No one waits long for trouble in Deathlandsit's everywhere in the remains of a nuke-altered civilization. The American dream was annihilated more than a century ago by the country's own unchecked power play. But the worst may be yet to come.
Built upon a predark military installation in former California, a ville called Progress could be the utopia Ryan Cawdor and his companions have been seeking. A place where humanity and technology thrive, it's the nucleus of a new hope for Deathlands. The successful replacement of Ryan's missing eye with a cybernetic prosthetic nearly convinces the group that their days of surviving hell are behind them. Then they discover that the high tech in Progress isn't designed to enhance human life, but to destroy it. To block the final assault, the companions must stop Ryan from becoming a willing pawn in the eradication of mankind.
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Ryan lay flat on his back, naked, cold. He stared up into black, nothingness all around him. He raised his head, struck something just an inch above his forehead and felt pain run through his face. The pain made his nose twitch, as if he needed to sneeze, and a flash of brightness seemed to lance across his eyes in a firework burst.
He moved more cautiously the second time, arms first, feeling around him. There were walls to either side of where he lay, their cool hardness running the length of his body. Ryan estimated that there was no more than an inch gap between the limits of his broad shoulders and those cool walls, as if he had been placed in a narrow tunnel.
He flexed his feet, noticing for the first time that he was not wearing his boots. Those boots had been with him for more miles of Deathlands road than he cared to remember. He would have removed them to sleep, but he could not recall where or when that had been. But now he was naked, his body cold.
When he stretched his toes, he felt another wall, pressing close enough that he could not stretch his feet to their fullest extension. Above too, a wall or roof pressed at his feet, and he could not bend his knees without meeting it.
Where was he?
His face still hurt. It was more than just the sudden shock of striking the panel above him, he knew. There was a rawness there, running down the left side of his face, where he had lost an eye to his deranged brother, Harvey, who had made a power grab to rule the barony of Front Royal. That had been a long time ago, before Trader, before J.B. and the others, before the long roads of the Deathlands.
Something nagged at Ryan as he thought that, and he reached up to his face and probed gently, tracing the cicatrix scar and continuing to the eye patch that should cover his missing eye. The patch was gone.
Ryan closed his eyelids and touched at the depression of flesh all around his left eye, reaching for the alien thing he could sense was there. When his fingers touched the surface of the eyelid, he could feel something hard pressing back: An eye? He had an eye where he not had an eye in more than twenty years.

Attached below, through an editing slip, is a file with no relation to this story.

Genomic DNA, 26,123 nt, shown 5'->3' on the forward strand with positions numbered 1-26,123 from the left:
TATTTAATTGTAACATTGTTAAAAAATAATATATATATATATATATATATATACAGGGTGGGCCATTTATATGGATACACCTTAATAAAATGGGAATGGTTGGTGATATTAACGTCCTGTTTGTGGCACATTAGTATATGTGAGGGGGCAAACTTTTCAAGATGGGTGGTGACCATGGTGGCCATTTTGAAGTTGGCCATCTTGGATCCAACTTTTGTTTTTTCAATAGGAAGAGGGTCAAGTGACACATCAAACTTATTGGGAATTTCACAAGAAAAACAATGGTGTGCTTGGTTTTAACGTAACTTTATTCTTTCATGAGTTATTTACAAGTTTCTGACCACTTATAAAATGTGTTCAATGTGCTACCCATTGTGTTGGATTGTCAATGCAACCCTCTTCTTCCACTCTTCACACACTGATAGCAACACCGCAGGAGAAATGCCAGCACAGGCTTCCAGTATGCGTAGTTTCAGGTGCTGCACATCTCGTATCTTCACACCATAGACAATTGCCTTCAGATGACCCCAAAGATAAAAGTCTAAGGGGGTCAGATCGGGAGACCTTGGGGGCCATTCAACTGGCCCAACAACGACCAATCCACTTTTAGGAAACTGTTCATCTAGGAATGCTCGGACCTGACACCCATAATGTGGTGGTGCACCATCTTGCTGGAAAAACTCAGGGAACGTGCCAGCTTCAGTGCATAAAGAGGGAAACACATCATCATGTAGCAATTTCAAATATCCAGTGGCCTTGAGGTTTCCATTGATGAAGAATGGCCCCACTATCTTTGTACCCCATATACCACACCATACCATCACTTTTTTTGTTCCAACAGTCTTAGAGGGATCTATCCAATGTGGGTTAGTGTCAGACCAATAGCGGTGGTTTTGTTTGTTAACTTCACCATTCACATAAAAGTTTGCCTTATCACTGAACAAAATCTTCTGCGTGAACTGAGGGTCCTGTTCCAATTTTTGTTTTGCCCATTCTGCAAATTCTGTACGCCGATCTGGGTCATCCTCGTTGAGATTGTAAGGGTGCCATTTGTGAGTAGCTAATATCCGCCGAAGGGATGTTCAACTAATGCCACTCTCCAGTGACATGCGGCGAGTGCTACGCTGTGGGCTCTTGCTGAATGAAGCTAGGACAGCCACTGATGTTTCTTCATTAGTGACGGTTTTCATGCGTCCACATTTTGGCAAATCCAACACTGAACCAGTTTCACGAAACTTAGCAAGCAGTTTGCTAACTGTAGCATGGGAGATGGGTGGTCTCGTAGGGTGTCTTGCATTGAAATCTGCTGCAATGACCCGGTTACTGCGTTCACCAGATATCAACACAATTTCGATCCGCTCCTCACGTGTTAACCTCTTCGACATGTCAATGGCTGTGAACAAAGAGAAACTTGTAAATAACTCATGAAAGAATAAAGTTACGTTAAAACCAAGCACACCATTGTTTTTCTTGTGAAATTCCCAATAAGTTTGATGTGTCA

"An eye," Ryan whispered, barely believing it. The words hissed out and were gone, but saying them somehow made it more real in the darkness.
He ran the tips of his fingers across the surface of the closed eyelid, brought up his other hand and did the same with his right eye. They felt similar but different. The right eye gave under a little pressure, sprung, like a lump of jelly quivering on a plate. The left eye was harder with no give, more like a rock that had been planed off and worked into the empty socket.
He had been cycloptic for so long that he had almost forgotten what it had felt like to have two eyes, the way it changed how one saw dimensions and distance. In darkness, Ryan could tell nothing about the new orb that resided within his left socket. It could be dead, unworkable.
Ryan drew his fingers away and opened his eyes, staring into the darkness once more. He could see nothing, just blackness, the way the countryside got at night when the moon was in hiding and the stars had been painted over by clouds. And yet, he could see something, the way that even in complete darkness a person could still see something-edges, shapes.
"Where am I?" Ryan muttered, reaching up again for that panel that rested above him. "And how the nuking hell did I get here?"
His mind drifted back, recalling the last hours that he could remember.
* * *
It had been raining right outside the mat-trans chamber. Ryan and his six companions had materialized inside the familiar hexagonal chamber, whose armaglass walls were tinted the color of grass at the height of summer, when it had not seen water for a month.
Ryan had led the way out, opening the chamber door, his blaster-a SIG Sauer P226-held ready in his right hand: mat-trans jumping was dangerous.
The mat-trans was a matter-transfer system used by the U.S. military, with sender-receiver units located in hidden redoubts dotted across what had once been the United States of America and several other countries. The United States was no longer what it once was, ruined by the nuclear exchange of 2001 that had seen the U.S. and its ideological counterpart, the Soviet Union, engage in a push-button conflict that had lasted little more than a few hours. Afterward, North America and other parts of the world had been left in scarred ruins.
After the nukecaust came the radiation, warping what survived into something that at times was barely endurable. A hundred years later, Ryan and his companions trekked the lost roads of what was now known as the Deathlands, hoping to find something better, searching for a promise of a better tomorrow.